House leader asks PNP to probe police ‘intimidation’ of dzBB reporter
MANILA, Philippines — A House leader is calling on the leadership of the Philippine National Police (PNP) to investigate the alleged police intimidation of a GMA-dzBB radio reporter after doing a live traffic report in Marikina City.
Deputy Speaker and Basilan Rep. Mujiv Hataman said PNP should look into the incident as well as other cases of alleged harassment involving the police force against members of the media.
Hataman made the call just a week after he sought a probe on the alleged “unreasonable” search and seizure as well as the illegal warrantless arrest of two Muslim jewelry traders in Manila.
“Magpapatawag pa lang kami ng imbestigasyon laban sa mga pulis Maynila na tila lumabis sa kanilang kapangyarihan kamakailan lamang, makakarinig na naman tayo ng ganitong kwento. Ngayon naman, taga-GMA7 ang nagrereklamo. Hindi ba nakakapangamba na ang nangyayari?” Hataman said.
“Nananawagan ako sa PNP leadership na imbestigahan ito at ang iba pang kaso ng media harassment at parusahan kung natagpuang lumabis sa otoridad ang nagkasala. Hindi lamang re-assignment na pwede pa silang magpatuloy sa kanilang pang-aabuso. Hindi dapat ito ang maging ‘new normal’ sa pagpapatupad ng batas,” he added.
Hataman said there should be more compassion towards members of the media as they are also “frontliners” who deliver important information, especially during the COVID-19 pandemic.
In a viral Facebook post, reporter Mark Makalalad, who covers the PNP and Department of National Defense, narrated how he was questioned by four policemen after he delivered his live report along Marcos Highway on Thursday.
Makalalad said police officers asked for his identification card and requested him to ask permission first before recording a live video.
After Makalalad asked the police officers if it is the new directive, the latter admitted that it was not but still insisted that the reporter asks for permission because he is allegedly taking a video of them.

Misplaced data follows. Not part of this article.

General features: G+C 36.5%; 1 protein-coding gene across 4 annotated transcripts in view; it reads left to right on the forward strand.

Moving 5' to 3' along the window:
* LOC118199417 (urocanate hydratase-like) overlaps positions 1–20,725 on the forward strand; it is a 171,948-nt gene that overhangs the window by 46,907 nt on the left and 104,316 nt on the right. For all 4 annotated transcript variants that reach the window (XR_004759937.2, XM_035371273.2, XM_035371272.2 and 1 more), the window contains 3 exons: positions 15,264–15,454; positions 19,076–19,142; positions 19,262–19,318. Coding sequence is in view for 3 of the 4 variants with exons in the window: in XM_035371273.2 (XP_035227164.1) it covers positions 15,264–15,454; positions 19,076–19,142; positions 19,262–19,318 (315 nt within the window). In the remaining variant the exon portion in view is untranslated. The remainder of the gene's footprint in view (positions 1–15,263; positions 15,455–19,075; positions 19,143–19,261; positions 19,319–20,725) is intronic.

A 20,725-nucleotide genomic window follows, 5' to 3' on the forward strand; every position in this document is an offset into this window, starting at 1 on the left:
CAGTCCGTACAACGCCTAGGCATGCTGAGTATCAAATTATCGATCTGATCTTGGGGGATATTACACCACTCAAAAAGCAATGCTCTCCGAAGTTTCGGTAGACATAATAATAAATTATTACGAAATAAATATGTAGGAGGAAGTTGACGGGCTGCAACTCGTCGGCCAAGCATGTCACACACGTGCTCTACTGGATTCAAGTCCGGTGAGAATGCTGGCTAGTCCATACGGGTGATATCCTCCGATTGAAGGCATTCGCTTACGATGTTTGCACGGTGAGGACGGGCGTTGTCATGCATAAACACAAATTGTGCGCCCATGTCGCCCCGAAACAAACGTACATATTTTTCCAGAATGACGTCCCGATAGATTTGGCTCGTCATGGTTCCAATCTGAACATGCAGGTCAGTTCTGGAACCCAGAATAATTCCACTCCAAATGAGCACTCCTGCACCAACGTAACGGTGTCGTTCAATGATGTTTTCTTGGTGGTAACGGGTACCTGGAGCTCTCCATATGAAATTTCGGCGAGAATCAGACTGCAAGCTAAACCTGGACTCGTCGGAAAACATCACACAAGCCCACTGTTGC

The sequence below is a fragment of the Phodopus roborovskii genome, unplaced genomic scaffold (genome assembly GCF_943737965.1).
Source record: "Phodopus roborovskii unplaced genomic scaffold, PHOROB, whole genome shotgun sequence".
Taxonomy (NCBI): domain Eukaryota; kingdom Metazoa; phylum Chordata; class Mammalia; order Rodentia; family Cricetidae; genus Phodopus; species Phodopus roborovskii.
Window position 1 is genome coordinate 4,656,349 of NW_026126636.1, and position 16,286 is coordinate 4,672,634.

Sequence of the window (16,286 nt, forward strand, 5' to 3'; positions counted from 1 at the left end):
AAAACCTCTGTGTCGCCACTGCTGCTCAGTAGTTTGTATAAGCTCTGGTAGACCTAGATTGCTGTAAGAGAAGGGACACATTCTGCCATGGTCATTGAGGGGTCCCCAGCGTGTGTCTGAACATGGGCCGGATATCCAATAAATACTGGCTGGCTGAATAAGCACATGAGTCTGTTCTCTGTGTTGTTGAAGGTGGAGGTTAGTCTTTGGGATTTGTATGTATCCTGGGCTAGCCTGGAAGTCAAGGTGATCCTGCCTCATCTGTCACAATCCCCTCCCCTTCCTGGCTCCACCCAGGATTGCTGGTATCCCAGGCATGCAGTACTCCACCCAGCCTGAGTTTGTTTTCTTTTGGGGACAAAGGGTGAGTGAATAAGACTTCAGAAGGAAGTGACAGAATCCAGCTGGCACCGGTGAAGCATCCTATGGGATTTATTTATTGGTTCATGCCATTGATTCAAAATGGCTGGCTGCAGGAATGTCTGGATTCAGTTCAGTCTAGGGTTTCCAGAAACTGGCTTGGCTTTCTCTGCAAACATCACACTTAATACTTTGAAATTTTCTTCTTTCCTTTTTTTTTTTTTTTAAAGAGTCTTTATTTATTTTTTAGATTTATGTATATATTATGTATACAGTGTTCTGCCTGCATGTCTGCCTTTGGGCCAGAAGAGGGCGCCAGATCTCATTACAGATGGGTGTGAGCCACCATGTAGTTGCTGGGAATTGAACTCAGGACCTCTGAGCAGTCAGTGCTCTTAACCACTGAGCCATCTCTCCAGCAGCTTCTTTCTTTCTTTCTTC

Makalalad denied this, with the police officers later saying: “Baka kasi sir kalaban ka [sir, you could be an enemy.]
Marikina City police chief Col. Restituto Arcangel has denied that his officers acted inappropriately when they asked Makalalad to seek permission first from authorities before doing a live report.
Nevertheless, Hataman said the PNP should come up with “clear-cut policies on protecting rights and re-indoctrinate its police force on the concept of the greater good.”
“Bakit bawal kayo mahagip ng media video? May ginagawa ba kayong masama? I would like to think wala naman. Ibalik natin ang tiwala ng taongbayan sa ating mga kapulisan. Magsisimula ‘yan sa magandang example ng ating mga law enforcers,” Hataman pointed out.
Further, the House leader said such cases of alleged harassment put more doubt on the controversial Anti-Terrorism Act.
“These kinds of harassments put more doubts on the Anti-Terrorism Bill and the propensity of some of our law enforcement officers who will be enforcing this measure to go overboard, misuse and abuse the law either for personal benefit or for convenience and expedience,” Hataman said.
“I cannot stress this enough: it is okay to protect your ranks, but your main duty and obligation is to protect the people, not subject them to harassment. Media pa ‘yan, pano kung karaniwang tao lamang?” he added.
Additionally, Hataman said there should be stiffer penalties for erring enforcers of the law, noting the incident involving the chief of the Southern Police District who snatched the cellphone of reporter Jun Veneracion and deleted a recorded disturbance during the Traslacion in Quiapo, Manila, in January.
Hataman noted that the official involved was even promoted to a higher post.